Intensity- and timing-dependent modulation of motion perception with transcranial magnetic stimulation of visual cortex.
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Despite the widespread use of transcranial magnetic stimulation (TMS) in research and clinical care, the dose-response relations and neurophysiological correlates of modulatory effects remain relatively unexplored. To fill this gap, we studied modulation of visual processing as a function of TMS parameters. Our approach combined electroencephalography (EEG) with application of single pulse TMS to visual cortex as participants performed a motion perception task. During each participants' first visit, motion coherence thresholds, 64-channel visual evoked potentials (VEPs), and TMS resting motor thresholds (RMT) were measured. In second and third visits, single pulse TMS was delivered at one of two latencies, either 30 ms before the onset of motion or at the onset latency of the N2 VEP component derived from the first session. TMS was delivered at 0%, 80%, 100%, or 120% of RMT over the site of N2 peak activity, or at 120% over vertex. Behavioral results demonstrated a significant main effect of TMS timing on accuracy, with better performance when TMS was applied at the N2-Onset timing versus Pre-Onset, as well as a significant interaction, indicating that 80% intensity produced higher accuracy than other conditions at the N2-Onset. TMS effects on the P3 VEP showed reduced amplitudes in the 80% Pre-Onset condition, an increase for the 120% N2-Onset condition, and monotonic amplitude scaling with stimulation intensity. The N2 component was not affected by TMS. These findings reveal the influence of TMS intensity and timing on visual perception and electrophysiological responses, with optimal facilitation at stimulation intensities below RMT.
SubjectMotion sensitive cortex
TMS Evoked potential
Transcranial magnetic stimulation
Visual evoked potential
Published Version (Please cite this version)10.1016/j.neuropsychologia.2020.107581
Publication InfoGamboa Arana, Olga Lucia; Palmer, Hannah; Dannhauer, Moritz; Hile, Connor; Liu, Sicong; Hamdan, Rena; ... Appelbaum, Lawrence G (2020). Intensity- and timing-dependent modulation of motion perception with transcranial magnetic stimulation of visual cortex. Neuropsychologia, 147. pp. 107581. 10.1016/j.neuropsychologia.2020.107581. Retrieved from https://hdl.handle.net/10161/21632.
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Lawrence Gregory Appelbaum
Adjunct Associate Professor in the Department of Psychiatry and Behavioral Sciences
Greg Appelbaum is an Adjunct Associate Professor in the Department of Psychiatry and Behavioral Sciences in the Duke University School of Medicine. Dr. Appelbaum's research interests primarily concern the brain mechanisms underlying visual cognition, how these capabilities differ among individuals, and how they can be improved through behavioral, neurofeedback, and neuromodulation interventions. Within the field of cognitive neuroscience, his research has addressed visual pe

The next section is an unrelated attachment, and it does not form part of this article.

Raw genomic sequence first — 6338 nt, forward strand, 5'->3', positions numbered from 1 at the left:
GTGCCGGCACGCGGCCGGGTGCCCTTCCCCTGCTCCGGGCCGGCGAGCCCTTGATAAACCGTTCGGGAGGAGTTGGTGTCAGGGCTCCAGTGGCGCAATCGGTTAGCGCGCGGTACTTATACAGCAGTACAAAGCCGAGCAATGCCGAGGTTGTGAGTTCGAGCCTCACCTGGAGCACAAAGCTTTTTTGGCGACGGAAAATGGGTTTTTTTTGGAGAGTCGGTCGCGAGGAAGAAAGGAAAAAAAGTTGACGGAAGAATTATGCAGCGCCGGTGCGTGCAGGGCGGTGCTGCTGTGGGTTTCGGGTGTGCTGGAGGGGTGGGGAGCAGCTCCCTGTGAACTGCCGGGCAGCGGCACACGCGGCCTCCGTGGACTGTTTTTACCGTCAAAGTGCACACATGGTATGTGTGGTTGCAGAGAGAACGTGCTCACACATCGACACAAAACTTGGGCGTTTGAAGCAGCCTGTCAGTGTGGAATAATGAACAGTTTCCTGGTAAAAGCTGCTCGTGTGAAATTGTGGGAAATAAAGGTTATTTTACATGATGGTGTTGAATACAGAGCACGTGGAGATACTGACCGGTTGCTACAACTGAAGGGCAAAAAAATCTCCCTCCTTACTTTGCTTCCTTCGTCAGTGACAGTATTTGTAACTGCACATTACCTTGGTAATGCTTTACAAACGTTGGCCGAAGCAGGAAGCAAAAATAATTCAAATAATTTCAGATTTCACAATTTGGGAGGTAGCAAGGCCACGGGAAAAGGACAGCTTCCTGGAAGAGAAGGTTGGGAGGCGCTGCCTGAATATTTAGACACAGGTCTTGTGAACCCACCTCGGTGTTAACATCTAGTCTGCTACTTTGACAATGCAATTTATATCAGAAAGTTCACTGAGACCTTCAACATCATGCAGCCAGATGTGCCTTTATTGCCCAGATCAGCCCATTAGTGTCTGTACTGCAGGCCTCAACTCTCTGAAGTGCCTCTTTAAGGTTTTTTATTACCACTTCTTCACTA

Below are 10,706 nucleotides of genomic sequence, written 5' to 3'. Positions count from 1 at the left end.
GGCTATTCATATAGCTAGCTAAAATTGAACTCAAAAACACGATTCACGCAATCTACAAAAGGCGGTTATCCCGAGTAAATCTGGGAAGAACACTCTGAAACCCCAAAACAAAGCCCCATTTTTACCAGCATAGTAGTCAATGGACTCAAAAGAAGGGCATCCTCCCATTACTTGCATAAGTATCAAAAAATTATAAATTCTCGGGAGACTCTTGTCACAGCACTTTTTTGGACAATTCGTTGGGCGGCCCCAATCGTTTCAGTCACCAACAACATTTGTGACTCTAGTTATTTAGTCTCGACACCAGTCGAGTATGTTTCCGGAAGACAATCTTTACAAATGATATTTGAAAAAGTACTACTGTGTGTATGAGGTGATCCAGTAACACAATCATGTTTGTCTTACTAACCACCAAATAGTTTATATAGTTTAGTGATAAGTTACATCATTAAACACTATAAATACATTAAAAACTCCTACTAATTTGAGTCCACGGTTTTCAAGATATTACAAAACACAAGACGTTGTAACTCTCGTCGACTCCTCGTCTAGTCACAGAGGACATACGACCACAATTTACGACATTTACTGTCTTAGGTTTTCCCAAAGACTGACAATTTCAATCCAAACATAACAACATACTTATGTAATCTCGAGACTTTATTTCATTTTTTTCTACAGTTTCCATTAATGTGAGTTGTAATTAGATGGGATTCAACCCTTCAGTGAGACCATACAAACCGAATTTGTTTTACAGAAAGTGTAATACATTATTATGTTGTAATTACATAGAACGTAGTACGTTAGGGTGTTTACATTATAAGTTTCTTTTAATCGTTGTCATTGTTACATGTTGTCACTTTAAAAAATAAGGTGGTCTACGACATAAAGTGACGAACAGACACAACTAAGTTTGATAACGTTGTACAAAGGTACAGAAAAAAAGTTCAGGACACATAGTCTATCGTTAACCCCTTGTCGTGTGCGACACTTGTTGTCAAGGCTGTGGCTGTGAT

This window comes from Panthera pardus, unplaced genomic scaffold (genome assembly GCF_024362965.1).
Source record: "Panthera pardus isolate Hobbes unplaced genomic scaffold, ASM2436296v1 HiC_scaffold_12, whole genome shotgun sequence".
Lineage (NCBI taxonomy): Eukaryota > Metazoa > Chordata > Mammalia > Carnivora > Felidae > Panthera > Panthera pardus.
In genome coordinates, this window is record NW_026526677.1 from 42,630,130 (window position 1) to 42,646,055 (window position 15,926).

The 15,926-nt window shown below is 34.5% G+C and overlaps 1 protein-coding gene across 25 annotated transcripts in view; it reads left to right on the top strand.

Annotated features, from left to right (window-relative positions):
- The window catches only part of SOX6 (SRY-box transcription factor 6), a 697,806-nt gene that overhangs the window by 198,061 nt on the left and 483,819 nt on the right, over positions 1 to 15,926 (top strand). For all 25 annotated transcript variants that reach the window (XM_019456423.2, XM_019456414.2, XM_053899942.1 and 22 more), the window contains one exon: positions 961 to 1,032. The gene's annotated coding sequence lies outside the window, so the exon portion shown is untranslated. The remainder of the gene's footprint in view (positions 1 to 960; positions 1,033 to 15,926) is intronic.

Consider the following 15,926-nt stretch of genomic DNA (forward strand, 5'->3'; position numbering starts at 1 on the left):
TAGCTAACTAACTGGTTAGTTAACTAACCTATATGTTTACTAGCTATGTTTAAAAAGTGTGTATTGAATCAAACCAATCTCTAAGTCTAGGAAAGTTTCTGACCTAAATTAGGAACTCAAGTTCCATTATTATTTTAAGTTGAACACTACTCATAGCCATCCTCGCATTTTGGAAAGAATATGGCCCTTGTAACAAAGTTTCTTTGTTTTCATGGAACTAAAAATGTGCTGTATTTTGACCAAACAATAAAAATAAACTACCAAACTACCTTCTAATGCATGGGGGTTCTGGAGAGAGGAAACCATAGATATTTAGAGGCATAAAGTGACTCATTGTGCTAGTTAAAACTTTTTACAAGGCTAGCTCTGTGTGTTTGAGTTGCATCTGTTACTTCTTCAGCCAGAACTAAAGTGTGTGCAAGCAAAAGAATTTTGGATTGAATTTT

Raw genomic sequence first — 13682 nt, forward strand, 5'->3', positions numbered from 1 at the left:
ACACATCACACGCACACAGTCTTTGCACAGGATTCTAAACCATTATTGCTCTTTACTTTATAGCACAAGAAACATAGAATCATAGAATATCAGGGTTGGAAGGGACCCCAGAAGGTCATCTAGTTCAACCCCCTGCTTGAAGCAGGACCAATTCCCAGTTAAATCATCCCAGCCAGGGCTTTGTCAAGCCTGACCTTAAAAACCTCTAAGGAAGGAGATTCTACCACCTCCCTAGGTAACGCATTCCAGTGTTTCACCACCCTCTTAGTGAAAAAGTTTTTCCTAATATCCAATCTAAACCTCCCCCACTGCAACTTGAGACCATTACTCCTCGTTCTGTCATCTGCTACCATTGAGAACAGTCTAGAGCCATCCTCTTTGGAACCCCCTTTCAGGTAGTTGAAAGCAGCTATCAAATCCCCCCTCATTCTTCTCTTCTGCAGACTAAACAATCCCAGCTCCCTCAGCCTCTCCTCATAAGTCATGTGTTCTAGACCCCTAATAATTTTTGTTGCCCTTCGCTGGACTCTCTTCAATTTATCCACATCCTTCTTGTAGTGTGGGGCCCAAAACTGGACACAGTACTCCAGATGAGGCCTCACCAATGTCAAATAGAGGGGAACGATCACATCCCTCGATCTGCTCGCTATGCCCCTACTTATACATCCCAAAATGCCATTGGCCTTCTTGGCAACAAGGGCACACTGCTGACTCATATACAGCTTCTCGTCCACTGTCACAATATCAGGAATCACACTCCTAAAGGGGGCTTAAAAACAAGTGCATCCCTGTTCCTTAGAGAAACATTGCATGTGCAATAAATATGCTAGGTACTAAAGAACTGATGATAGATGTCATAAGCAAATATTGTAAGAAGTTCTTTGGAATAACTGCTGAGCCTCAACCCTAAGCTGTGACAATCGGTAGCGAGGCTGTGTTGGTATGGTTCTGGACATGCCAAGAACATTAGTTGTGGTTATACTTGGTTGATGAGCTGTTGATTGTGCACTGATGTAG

Professor of Psychology and Neuroscience
My laboratory investigates the neural correlates of memory and cognition in young and older adults using fMRI. We have three main lines of research: First, we distinguish the neural correlates of various episodic memory processes. For example, we have compared encoding vs. retrieval, item vs. source memory, recall vs. recognition, true vs. false memory, and emotional vs. nonemotional memory. We are particularly interested in the contribution of prefrontal cortex (PFC) and medial temporal lobe (M
Simon Wilton Davis
Assistant Professor in Neurology
My research centers around the use of structural and functional imaging measures to study the shifts in network architecture in the aging brain. I am specifically interested in changes in how changes in structural and functional connectivity associated with aging impact the semantic retrieval of word or fact knowledge. Currently this involves asking why older adults have particular difficulty in certain kinds of semantic retrieval, despite the fact that vocabularies and knowledge stores typic
Angel V Peterchev
Associate Professor in Psychiatry and Behavioral Sciences
I direct the Brain Stimulation Engineering Lab (BSEL) which focuses on the development, modeling, and application of devices and paradigms for transcranial brain stimulation. Transcranial brain stimulation involves non-invasive delivery of fields (e.g., electric and magnetic) to the brain that modulate neural activity. It is widely used as a tool for research and a therapeutic intervention in neurology and psychiatry, including several FDA-cleared indications. BSEL develops novel technology s
Marc A. Sommer
Professor of Biomedical Engineering
We study circuits for cognition. Using a combination of neurophysiology and biomedical engineering, we focus on the interaction between brain areas during visual perception, decision-making, and motor planning. Specific projects include the role of frontal cortex in metacognition, the role of cerebellar-frontal circuits in action timing, the neural basis of "good enough" decision-making (satisficing), and the neural mechanisms of transcranial magnetic stimulation (TMS).
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